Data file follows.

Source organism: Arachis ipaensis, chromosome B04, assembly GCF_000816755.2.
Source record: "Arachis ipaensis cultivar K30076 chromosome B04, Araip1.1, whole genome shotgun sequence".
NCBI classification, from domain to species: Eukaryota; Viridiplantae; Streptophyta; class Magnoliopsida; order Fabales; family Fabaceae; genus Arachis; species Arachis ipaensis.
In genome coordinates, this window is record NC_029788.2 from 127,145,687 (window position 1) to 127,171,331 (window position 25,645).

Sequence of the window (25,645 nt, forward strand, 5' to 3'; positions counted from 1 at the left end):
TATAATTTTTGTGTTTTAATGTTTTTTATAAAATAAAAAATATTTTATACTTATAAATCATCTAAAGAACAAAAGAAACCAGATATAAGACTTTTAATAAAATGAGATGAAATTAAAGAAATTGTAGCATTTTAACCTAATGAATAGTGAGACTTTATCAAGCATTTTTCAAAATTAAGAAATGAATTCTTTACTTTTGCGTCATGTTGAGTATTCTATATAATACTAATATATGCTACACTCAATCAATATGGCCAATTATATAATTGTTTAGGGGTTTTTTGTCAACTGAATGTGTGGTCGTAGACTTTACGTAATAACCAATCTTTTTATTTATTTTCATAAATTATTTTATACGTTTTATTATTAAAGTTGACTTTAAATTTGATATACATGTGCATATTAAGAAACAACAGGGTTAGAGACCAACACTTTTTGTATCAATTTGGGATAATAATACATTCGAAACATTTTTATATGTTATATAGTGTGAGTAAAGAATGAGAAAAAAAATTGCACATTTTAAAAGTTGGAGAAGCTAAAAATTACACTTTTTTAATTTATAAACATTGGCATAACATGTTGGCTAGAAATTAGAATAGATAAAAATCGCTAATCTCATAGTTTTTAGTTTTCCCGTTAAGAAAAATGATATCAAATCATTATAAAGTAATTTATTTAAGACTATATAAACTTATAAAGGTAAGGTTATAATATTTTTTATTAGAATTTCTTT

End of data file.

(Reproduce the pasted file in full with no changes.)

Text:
Source organism: Arachis ipaensis, chromosome B04, assembly GCF_000816755.2.
Source record: "Arachis ipaensis cultivar K30076 chromosome B04, Araip1.1, whole genome shotgun sequence".
NCBI classification, from domain to species: Eukaryota; Viridiplantae; Streptophyta; class Magnoliopsida; order Fabales; family Fabaceae; genus Arachis; species Arachis ipaensis.
In genome coordinates, this window is record NC_029788.2 from 127,145,687 (window position 1) to 127,171,331 (window position 25,645).

Sequence of the window (25,645 nt, forward strand, 5' to 3'; positions counted from 1 at the left end):
TATAATTTTTGTGTTTTAATGTTTTTTATAAAATAAAAAATATTTTATACTTATAAATCATCTAAAGAACAAAAGAAACCAGATATAAGACTTTTAATAAAATGAGATGAAATTAAAGAAATTGTAGCATTTTAACCTAATGAATAGTGAGACTTTATCAAGCATTTTTCAAAATTAAGAAATGAATTCTTTACTTTTGCGTCATGTTGAGTATTCTATATAATACTAATATATGCTACACTCAATCAATATGGCCAATTATATAATTGTTTAGGGGTTTTTTGTCAACTGAATGTGTGGTCGTAGACTTTACGTAATAACCAATCTTTTTATTTATTTTCATAAATTATTTTATACGTTTTATTATTAAAGTTGACTTTAAATTTGATATACATGTGCATATTAAGAAACAACAGGGTTAGAGACCAACACTTTTTGTATCAATTTGGGATAATAATACATTCGAAACATTTTTATATGTTATATAGTGTGAGTAAAGAATGAGAAAAAAAATTGCACATTTTAAAAGTTGGAGAAGCTAAAAATTACACTTTTTTAATTTATAAACATTGGCATAACATGTTGGCTAGAAATTAGAATAGATAAAAATCGCTAATCTCATAGTTTTTAGTTTTCCCGTTAAGAAAAATGATATCAAATCATTATAAAGTAATTTATTTAAGACTATATAAACTTATAAAGGTAAGGTTATAATATTTTTTATTAGAATTTCTTT